Director of Maidan documentary Loznytsya said about his new movie

Director of Maidan documentary Loznytsya said about his new movie

Over the first weekend in Ukraine Serhiy Loznytsya’s documentary film Maidan, released in theaters on July 24, has collected more than UAH 140,000 in box office. This is a good result for the film of national production and unprecedented box office proceeds for a documentary film. Moreover, the film was given a wide release - Maidan opened in 49 cinemas all over the country at the same time, which is a unique case for a Ukrainian documentary and for Loznytsya himself.

After he graduated from a mathematics department in university, Loznytsya started shooting documentaries: he made 15 short and feature films. International fame came to him after the first feature film titled My Happiness. The movie about truckers with a complex structure was chosen for the main competition at the Cannes Film Festival in 2010 for the first time in the history of contemporary Ukrainian cinema. The second feature film, based on Vasil Bykov’s In the Fog, was also presented at the Cannes Festival and won FIPRESCI – one of the most prestigious awards in cinema.

Loznytsya’s next film will be a historical picture about the tragedy in Babyn Yar. However, the director interrupted his work on the project to return to documentaries and made a film about events that took place on Kyiv’s Maidan Nezalezhnosti Square in November 2013–February 2014. The world premiere was in the parallel section at the Cannes Film Festival in May and in Ukraine the film was presented at the Odesa Film Festival in July. In a conversation with Capital Loznytsya talks about why he likes criticism of his works and the most interesting subjects for shooting.

- Should a documentalist be impersonal?

- Directors owe nothing to anyone, but even if I wanted to achieve some “fairness”, it is impossible by definition – see Einstein's theory of relativity.

- Hasn’t too little time passed since the events on the Maidan – was it not too soon to shoot a movie about them?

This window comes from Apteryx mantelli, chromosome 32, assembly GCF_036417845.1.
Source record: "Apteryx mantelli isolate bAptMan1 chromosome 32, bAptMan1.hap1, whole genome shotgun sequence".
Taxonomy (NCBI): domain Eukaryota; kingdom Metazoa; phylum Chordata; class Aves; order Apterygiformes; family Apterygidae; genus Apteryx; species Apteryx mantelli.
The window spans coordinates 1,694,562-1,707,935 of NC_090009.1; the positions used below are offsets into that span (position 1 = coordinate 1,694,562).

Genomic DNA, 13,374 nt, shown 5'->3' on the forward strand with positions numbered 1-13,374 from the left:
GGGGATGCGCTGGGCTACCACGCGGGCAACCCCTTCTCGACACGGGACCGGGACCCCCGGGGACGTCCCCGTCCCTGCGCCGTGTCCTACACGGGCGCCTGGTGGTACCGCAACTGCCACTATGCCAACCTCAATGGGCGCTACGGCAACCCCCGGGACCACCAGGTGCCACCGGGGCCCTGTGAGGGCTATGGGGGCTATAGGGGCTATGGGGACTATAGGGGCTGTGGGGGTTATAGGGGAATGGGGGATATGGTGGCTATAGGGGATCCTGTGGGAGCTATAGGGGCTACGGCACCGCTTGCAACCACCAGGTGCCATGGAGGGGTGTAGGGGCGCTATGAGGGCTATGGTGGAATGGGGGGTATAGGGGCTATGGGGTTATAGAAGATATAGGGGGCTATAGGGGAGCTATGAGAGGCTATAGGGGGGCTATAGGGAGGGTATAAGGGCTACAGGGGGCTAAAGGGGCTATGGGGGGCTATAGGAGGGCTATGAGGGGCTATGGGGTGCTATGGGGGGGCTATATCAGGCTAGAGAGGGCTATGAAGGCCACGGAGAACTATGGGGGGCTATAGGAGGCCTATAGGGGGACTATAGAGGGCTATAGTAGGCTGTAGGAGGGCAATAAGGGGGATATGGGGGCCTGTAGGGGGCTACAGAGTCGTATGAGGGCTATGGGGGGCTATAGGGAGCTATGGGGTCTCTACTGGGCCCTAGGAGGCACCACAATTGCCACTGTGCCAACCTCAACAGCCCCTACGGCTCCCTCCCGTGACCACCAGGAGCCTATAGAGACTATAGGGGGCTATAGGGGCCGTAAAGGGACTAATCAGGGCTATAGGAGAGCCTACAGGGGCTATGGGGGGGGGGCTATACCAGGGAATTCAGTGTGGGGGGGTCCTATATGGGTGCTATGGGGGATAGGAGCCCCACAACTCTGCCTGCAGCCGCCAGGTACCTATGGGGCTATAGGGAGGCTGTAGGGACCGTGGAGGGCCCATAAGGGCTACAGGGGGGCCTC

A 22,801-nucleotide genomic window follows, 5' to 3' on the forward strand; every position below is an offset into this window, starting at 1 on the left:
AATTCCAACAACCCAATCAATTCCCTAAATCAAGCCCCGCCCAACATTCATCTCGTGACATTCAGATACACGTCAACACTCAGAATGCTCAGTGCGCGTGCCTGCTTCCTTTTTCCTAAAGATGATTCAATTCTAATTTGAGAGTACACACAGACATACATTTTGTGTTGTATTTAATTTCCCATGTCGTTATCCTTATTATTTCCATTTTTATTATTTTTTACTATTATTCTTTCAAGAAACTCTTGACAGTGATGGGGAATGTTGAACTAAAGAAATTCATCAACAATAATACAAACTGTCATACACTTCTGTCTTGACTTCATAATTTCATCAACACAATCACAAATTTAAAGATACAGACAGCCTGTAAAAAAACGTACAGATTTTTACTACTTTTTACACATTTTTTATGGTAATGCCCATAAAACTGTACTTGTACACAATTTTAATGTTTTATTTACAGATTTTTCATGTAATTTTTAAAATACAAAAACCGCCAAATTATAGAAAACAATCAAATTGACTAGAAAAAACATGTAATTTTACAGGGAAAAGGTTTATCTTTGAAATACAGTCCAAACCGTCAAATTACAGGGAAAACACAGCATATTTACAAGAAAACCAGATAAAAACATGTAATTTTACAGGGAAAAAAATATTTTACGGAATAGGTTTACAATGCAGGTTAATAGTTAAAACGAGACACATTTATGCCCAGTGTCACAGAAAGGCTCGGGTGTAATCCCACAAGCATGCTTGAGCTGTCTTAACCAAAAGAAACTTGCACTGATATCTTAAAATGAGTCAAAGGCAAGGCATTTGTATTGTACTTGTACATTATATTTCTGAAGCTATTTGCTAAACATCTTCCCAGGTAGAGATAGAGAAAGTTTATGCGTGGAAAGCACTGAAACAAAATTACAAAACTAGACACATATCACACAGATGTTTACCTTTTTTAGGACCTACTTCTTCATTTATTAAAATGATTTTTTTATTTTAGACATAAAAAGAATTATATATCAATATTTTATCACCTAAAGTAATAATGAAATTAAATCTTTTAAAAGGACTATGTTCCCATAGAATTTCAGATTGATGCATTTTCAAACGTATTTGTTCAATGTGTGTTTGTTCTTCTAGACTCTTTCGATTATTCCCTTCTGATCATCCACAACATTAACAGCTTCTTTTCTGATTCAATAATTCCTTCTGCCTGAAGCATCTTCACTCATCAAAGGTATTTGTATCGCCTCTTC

- I find it difficult to answer this question, because I have already made my movie. When I was working on the picture, I did not ask myself this question.

- Does involvement in the events about which a documentalist tells people help or hinder?

- Involvement in events usually interferes with the process. It is difficult to control emotions as they interfere with the vision of the state of affairs. I always try to keep my distance.

- People criticized Maidan more than your previous films and commented on “proper and better” ways to shoot such films. Is this due to the relevance of the subject or are there other reasons?

- It is hard for me to measure the amount of criticism regarding Maidan in comparison with reaction to my other films. All my films have caused stormy reactions – both strongly negative and very positive. I think it is wonderful. This means that films do not leave people indifferent. It is much worse when there is no reaction at all. Just like Picasso said: “No, painting is not interior decoration. It is an instrument of war for attack and defense against the enemy”. It is pointless to discuss proper ways to make films. If you know how to make movies you should make them. Discussion makes sense only in the artistic space. Only another film can be a counterargument for the movie.

- You edited Maidan when the annexation of Crimea happened and events in Ukraine turned even worse. Did it affect the process of editing?

- Events that followed the victory of the Maidan did not affect editing of the film. Events, which unfolded after February 2014, are a different story altogether.

- In a recent interview Kira Muratova said: “I loathe when people kill each other. At such a cost I do not care whether Ukraine is Europe or not”. What is your opinion of everything that has happened and what is happening?